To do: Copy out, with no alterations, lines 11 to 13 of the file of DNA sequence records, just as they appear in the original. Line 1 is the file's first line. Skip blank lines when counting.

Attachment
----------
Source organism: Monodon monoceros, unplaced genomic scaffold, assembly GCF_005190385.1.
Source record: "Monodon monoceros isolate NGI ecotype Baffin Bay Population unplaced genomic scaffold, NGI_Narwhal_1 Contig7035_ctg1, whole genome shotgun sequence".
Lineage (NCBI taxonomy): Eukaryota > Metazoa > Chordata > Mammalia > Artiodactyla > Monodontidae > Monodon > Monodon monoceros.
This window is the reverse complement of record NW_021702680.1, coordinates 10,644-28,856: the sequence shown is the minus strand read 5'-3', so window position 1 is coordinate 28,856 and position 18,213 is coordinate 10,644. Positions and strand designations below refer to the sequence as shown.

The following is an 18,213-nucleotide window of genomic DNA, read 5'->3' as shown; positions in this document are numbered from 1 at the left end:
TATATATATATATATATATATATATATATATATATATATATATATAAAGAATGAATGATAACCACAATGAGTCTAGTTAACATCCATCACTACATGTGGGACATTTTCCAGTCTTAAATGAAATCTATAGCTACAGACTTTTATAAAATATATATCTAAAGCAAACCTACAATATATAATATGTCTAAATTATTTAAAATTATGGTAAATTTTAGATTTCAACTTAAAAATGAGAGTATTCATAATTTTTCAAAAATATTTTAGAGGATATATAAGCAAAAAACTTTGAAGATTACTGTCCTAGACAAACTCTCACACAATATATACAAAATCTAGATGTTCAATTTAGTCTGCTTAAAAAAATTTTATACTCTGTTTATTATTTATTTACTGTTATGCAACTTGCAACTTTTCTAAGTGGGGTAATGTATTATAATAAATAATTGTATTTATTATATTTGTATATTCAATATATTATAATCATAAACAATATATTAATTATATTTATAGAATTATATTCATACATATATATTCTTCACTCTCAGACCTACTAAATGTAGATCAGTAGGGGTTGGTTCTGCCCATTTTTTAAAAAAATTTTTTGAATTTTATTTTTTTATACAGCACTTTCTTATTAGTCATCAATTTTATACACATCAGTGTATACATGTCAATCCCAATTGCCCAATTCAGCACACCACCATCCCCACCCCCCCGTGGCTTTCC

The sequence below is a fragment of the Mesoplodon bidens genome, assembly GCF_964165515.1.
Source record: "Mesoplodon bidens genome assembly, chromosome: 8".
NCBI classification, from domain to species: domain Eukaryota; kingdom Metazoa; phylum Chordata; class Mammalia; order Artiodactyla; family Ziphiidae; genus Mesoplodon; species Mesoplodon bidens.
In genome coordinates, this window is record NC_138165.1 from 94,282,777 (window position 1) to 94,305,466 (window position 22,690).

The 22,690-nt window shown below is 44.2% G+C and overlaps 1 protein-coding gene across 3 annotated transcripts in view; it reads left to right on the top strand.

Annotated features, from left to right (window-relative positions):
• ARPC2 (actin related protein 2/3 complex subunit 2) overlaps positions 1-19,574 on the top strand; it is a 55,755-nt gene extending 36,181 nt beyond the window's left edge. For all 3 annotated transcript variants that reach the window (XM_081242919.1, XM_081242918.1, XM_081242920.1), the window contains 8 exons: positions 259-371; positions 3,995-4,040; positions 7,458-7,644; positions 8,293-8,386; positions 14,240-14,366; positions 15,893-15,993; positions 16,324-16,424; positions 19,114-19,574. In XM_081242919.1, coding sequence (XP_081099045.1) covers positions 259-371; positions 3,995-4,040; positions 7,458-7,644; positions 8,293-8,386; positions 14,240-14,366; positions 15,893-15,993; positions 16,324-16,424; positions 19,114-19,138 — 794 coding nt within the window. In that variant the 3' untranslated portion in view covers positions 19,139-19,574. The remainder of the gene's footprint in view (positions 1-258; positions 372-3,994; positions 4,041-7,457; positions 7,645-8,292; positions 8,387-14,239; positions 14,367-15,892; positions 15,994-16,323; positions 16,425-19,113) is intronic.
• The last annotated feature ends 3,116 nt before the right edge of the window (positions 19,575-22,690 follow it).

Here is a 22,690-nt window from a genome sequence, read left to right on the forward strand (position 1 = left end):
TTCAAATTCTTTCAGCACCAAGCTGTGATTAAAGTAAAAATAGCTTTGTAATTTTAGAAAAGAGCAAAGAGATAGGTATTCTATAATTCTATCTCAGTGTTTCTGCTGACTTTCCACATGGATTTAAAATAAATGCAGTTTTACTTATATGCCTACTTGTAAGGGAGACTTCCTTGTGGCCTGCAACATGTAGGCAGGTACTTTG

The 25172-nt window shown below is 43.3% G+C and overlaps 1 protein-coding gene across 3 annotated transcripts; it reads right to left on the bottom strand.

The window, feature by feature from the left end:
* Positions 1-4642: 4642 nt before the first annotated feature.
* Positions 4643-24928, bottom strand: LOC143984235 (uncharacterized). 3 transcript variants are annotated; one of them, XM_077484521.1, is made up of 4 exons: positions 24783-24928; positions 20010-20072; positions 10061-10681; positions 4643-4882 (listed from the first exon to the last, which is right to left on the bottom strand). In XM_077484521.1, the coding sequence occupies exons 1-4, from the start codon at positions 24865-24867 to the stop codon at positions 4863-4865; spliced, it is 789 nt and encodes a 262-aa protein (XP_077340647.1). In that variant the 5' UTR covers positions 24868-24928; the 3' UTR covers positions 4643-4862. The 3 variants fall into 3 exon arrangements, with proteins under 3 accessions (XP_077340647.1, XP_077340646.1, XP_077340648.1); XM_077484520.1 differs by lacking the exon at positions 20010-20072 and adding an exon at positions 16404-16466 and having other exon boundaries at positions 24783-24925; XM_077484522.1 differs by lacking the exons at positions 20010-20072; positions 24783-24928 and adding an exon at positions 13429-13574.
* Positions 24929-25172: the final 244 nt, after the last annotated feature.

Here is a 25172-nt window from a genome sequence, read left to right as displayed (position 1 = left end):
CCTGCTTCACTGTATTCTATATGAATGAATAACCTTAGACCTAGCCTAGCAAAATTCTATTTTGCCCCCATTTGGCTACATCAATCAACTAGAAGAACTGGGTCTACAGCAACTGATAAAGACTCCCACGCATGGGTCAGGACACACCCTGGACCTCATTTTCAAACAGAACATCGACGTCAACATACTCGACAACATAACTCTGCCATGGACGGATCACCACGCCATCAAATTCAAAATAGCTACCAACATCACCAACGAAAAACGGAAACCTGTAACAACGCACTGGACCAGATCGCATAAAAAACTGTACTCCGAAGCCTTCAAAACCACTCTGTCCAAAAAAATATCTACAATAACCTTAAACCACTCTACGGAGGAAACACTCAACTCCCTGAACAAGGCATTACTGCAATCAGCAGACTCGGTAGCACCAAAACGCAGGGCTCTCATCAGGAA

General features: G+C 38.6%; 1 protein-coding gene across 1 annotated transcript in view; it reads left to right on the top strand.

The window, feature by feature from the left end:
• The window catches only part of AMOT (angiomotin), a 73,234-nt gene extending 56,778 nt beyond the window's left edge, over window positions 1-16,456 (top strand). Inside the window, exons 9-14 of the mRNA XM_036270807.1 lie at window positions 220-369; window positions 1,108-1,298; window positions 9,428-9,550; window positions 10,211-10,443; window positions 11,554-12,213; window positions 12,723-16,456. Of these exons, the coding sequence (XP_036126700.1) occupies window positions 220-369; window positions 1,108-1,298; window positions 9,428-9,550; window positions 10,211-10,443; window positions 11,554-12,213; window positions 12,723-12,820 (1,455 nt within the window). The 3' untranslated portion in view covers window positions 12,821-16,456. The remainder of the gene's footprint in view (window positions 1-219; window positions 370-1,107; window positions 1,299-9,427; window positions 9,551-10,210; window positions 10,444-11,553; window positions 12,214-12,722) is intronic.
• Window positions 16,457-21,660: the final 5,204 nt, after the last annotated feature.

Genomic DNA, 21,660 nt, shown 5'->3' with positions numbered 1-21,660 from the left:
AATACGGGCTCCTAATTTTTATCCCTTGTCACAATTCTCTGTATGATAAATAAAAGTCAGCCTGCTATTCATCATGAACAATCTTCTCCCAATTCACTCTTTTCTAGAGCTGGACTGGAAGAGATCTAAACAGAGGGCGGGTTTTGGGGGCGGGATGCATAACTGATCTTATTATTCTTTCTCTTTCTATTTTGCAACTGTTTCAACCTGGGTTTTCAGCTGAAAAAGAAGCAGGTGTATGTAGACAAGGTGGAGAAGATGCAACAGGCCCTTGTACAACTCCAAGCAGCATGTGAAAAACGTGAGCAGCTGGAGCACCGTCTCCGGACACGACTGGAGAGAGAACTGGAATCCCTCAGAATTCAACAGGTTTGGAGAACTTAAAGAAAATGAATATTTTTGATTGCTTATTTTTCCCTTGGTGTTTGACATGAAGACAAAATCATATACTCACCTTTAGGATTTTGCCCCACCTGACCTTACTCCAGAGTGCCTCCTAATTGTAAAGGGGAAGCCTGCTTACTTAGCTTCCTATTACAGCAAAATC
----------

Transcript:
The 22,690-nt window shown below is 44.2% G+C and overlaps 1 protein-coding gene across 3 annotated transcripts in view; it reads left to right on the top strand.

Annotated features, from left to right (window-relative positions):
• ARPC2 (actin related protein 2/3 complex subunit 2) overlaps positions 1-19,574 on the top strand; it is a 55,755-nt gene extending 36,181 nt beyond the window's left edge. For all 3 annotated transcript variants that reach the window (XM_081242919.1, XM_081242918.1, XM_081242920.1), the window contains 8 exons: positions 259-371; positions 3,995-4,040; positions 7,458-7,644; positions 8,293-8,386; positions 14,240-14,366; positions 15,893-15,993; positions 16,324-16,424; positions 19,114-19,574. In XM_081242919.1, coding sequence (XP_081099045.1) covers positions 259-371; positions 3,995-4,040; positions 7,458-7,644; positions 8,293-8,386; positions 14,240-14,366; positions 15,893-15,993; positions 16,324-16,424; positions 19,114-19,138 — 794 coding nt within the window. In that variant the 3' untranslated portion in view covers positions 19,139-19,574. The remainder of the gene's footprint in view (positions 1-258; positions 372-3,994; positions 4,041-7,457; positions 7,645-8,292; positions 8,387-14,239; positions 14,367-15,892; positions 15,994-16,323; positions 16,425-19,113) is intronic.